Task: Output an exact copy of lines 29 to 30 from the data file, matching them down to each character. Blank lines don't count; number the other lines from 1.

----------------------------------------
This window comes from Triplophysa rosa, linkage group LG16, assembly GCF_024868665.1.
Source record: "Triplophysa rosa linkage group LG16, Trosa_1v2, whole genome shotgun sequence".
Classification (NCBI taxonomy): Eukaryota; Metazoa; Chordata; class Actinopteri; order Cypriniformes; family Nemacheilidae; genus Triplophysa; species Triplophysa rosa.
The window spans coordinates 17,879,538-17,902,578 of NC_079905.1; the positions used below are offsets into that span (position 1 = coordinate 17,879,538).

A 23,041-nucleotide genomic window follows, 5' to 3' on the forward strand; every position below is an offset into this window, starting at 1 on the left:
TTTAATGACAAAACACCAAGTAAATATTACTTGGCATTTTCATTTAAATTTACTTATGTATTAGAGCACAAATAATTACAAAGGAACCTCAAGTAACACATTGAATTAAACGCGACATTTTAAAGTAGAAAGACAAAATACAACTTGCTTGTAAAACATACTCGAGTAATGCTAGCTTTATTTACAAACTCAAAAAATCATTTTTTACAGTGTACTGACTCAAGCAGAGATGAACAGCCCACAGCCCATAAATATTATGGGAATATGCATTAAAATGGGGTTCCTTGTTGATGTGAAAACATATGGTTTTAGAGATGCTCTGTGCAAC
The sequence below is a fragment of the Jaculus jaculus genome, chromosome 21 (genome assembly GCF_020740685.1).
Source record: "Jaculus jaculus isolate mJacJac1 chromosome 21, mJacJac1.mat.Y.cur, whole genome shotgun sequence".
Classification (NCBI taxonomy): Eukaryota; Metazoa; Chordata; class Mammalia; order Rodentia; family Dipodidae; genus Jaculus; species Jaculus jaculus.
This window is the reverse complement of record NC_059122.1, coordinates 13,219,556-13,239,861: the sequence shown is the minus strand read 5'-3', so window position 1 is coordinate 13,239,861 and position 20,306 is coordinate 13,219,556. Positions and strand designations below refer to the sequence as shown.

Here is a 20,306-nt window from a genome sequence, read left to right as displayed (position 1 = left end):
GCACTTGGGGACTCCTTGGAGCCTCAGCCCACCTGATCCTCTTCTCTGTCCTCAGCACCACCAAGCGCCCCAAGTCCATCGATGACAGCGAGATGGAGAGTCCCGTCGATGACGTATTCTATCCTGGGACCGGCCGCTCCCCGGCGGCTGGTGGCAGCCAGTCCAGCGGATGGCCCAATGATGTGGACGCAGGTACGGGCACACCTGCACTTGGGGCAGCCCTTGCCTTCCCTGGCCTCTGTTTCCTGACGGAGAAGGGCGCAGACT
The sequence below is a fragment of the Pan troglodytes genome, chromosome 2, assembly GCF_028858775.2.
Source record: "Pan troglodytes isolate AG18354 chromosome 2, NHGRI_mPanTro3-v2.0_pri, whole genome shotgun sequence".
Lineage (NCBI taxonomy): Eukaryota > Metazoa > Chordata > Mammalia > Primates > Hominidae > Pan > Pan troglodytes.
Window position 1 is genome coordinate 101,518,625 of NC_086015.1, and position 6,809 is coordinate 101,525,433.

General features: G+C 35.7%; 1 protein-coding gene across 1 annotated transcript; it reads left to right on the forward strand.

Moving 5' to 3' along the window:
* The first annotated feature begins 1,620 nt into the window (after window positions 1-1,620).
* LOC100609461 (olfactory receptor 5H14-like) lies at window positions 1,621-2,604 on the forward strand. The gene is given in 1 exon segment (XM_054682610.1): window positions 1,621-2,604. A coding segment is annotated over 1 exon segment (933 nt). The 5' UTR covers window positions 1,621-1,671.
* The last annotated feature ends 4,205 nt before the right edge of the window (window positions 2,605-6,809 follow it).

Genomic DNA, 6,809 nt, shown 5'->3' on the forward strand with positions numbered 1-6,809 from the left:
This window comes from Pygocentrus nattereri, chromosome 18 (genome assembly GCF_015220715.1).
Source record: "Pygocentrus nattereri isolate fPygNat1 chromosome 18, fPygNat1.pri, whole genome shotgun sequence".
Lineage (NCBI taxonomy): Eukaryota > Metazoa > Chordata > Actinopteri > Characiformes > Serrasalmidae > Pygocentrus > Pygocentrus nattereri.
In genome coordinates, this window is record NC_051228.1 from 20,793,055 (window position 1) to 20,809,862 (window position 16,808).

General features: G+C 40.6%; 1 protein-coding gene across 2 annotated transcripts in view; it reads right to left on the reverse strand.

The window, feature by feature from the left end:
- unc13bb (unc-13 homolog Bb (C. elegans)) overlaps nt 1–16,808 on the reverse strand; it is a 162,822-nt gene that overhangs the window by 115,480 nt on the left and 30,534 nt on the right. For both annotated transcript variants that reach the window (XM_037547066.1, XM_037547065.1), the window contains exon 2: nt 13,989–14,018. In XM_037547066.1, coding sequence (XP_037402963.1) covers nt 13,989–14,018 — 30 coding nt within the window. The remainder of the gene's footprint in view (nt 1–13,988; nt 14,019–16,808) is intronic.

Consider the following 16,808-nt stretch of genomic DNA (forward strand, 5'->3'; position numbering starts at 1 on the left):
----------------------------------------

- unc13bb (unc-13 homolog Bb (C. elegans)) overlaps nt 1–16,808 on the reverse strand; it is a 162,822-nt gene that overhangs the window by 115,480 nt on the left and 30,534 nt on the right. For both annotated transcript variants that reach the window (XM_037547066.1, XM_037547065.1), the window contains exon 2: nt 13,989–14,018. In XM_037547066.1, coding sequence (XP_037402963.1) covers nt 13,989–14,018 — 30 coding nt within the window. The remainder of the gene's footprint in view (nt 1–13,988; nt 14,019–16,808) is intronic.

Consider the following 16,808-nt stretch of genomic DNA (forward strand, 5'->3'; position numbering starts at 1 on the left):